Coordinating Sustainable Development Goals on a Global Scale
Advocacy From climate change to gender equality, businesses are following the United Nations' lead to make impact investing a priority worldwide.
17 Global Goals for Sustainable Development
- No Poverty
- Zero Hunger
- Good Health and Well-Being
- Quality Education
- Gender Equality
- Clean Water and Sanitation
- Affordable and Clean Energy
- Decent Work and Economic Growth
- Industry, Innovation and Infrastructure
- Reduced Inequalities
- Sustainable Cities and Communities
- Responsible Consumption and Production
- Climate Action
- Life Below Water
- Life on Land
- Peace and Justice Strong Institutions
- Partnerships for the Goals
Source: World Resources Institute
Imagine zero hunger, zero poverty and clean water for all. The Sustainable Development Goals (SDGs) adopted in 2015 by the United Nations offer an aspirational roadmap for governments and businesses — indeed for any organization working to create a better world.
These goals are more ambitious than previous attempts to bring real change to global society and there is a universal call to mobilize private capital toward realizing their promise. This call is critical in light of the estimated $5 to $7 trillion per year required to achieve these goals, according to the United Nations Conference on Trade and Development’s 2014 World Investment Report.
If widely embraced by public companies, the SDGs could be a powerful force driving momentum in sustainable, responsible, impact (SRI) investing.
Investing in the future
SRI investing has grown significantly over the last years, accounting for $1 out of every $5 under professional management (about $8.72 trillion) in the United States, as of 2016. This includes assets invested in strategies that incorporate environmental, social and governance (ESG) factors into portfolio construction. However, ESG-focused strategies are not all created the same and companies that perform well on ESG criteria are not necessarily intentionally focused on goals as aspirational as those set out by the SDGs, even though they may contribute to a better world. And while we could debate what matters most — ends or means — SRI investors would say it’s a “both-and” scenario.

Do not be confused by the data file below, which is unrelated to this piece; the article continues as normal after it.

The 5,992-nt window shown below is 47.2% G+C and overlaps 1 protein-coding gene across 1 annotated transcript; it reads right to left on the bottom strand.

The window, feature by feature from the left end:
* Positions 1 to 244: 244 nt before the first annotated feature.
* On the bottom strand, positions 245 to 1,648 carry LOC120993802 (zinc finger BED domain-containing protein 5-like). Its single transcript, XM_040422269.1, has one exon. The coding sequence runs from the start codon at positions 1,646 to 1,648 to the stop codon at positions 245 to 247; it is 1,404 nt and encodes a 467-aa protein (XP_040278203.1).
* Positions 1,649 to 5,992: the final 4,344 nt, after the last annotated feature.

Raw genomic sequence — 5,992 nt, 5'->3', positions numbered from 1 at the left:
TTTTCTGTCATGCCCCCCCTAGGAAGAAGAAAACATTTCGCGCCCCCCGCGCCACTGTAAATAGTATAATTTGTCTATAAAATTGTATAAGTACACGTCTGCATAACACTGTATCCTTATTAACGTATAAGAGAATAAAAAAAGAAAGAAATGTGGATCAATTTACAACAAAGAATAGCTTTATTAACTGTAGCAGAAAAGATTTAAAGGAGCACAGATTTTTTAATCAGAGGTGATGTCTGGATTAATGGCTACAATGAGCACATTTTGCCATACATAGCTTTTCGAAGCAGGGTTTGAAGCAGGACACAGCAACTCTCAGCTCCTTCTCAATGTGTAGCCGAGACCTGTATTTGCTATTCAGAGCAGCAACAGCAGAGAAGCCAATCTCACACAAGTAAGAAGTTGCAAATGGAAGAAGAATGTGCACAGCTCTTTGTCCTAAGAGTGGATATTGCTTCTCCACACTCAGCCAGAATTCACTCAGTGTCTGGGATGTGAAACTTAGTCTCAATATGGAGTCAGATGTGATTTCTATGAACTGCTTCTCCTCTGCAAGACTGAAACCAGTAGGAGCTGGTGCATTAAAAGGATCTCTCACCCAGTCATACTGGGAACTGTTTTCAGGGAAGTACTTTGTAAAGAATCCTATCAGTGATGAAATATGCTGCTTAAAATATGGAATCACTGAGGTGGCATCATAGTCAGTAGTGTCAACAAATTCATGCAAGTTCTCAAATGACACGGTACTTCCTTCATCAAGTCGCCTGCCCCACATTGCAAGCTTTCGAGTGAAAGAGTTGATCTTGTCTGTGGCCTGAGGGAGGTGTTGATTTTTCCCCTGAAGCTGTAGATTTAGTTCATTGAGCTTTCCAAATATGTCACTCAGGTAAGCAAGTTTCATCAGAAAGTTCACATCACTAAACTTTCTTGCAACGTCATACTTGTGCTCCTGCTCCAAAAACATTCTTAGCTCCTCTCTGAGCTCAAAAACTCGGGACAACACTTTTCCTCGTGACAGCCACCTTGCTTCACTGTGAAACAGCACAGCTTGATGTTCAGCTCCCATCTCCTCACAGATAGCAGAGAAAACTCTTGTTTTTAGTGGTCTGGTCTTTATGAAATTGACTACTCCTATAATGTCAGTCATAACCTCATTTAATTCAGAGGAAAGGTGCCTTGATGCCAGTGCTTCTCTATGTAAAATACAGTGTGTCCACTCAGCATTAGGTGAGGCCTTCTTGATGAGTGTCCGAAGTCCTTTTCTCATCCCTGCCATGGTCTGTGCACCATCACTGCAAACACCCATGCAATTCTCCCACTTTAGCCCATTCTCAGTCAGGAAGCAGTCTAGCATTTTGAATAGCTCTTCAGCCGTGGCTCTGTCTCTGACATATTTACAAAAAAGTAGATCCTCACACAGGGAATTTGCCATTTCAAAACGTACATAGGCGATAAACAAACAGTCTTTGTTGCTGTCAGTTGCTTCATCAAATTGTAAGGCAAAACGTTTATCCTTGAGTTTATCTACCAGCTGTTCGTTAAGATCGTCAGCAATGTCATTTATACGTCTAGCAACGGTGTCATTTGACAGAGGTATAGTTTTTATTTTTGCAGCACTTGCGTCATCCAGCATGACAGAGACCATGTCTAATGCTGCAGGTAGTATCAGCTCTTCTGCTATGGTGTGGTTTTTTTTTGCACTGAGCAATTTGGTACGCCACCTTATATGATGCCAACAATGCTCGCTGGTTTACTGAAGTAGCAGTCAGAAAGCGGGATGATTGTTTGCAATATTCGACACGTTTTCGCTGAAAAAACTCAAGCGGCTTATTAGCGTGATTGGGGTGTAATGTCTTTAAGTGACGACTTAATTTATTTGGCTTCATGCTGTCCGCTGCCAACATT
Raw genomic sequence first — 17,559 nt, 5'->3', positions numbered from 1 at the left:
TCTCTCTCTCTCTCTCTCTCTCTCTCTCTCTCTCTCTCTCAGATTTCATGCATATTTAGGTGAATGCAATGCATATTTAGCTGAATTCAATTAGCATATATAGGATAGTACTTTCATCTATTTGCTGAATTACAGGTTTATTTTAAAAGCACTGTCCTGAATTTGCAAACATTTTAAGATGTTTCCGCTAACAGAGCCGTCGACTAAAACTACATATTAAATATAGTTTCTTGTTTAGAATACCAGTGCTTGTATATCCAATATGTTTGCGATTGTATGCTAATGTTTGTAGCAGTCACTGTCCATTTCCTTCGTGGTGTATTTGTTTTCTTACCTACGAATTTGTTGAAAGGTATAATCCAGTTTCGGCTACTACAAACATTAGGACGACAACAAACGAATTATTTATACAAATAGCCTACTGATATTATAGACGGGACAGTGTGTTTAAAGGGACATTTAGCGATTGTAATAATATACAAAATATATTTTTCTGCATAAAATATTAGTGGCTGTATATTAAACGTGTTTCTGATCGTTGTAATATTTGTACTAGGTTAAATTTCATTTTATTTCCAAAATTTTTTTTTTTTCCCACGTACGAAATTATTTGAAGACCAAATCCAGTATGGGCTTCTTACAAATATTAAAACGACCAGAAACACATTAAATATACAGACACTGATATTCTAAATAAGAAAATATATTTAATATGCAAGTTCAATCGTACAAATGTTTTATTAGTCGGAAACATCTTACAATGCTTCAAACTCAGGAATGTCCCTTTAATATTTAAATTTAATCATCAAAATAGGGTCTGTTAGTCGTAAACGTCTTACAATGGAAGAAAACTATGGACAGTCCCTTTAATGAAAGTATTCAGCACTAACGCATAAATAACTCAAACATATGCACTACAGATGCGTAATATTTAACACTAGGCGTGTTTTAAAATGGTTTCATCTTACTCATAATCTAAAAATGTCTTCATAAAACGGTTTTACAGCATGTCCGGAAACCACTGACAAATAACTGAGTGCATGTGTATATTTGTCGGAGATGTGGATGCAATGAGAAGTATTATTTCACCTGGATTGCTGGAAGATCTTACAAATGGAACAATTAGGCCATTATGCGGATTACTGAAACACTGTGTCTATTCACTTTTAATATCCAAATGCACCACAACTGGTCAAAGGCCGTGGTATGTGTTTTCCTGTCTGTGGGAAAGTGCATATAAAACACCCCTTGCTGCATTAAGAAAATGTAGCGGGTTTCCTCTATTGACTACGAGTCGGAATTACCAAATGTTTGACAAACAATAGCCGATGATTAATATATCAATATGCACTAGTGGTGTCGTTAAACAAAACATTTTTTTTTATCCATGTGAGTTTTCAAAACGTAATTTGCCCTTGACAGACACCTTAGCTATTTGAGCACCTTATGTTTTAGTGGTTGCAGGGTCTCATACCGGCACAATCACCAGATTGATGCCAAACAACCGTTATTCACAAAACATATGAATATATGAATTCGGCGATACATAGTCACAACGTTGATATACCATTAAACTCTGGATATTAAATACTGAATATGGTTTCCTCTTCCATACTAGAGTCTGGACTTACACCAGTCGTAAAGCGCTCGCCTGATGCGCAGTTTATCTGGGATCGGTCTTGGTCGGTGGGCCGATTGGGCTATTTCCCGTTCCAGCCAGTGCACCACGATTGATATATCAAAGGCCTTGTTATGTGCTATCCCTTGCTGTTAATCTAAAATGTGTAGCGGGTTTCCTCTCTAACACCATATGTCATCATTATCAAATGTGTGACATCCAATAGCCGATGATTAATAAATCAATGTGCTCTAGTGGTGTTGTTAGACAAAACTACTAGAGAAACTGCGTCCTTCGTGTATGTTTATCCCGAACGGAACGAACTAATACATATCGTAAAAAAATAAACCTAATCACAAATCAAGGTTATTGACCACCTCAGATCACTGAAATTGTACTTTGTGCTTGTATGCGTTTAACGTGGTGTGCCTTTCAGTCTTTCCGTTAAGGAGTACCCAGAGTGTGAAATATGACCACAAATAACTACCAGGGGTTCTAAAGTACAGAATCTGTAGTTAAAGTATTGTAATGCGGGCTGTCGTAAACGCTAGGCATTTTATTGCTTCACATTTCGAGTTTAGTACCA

Regardless, if successful in galvanizing companies into action, the SDGs would provide a new framework for investors to align their portfolio strategies with forward-looking intentionality alongside actual economic, social and environmental outcomes. SRI investors, a cohort that is growing owing to the interest of women and millennials, should welcome the ability to build on the role of ESG factor analysis in managing risk and identifying superior performing companies, via standardized reporting that will enable the identification of truly intentional companies that are passionate about transformational environmental and social impact.
By using the SDGs as a framework to make business decisions, a company will send a strong message to investors and consumers, acknowledging its role as a steward of the planet. The combination of the world’s most powerful organizations, governments, institutions and companies working towards common goals is our biggest hope.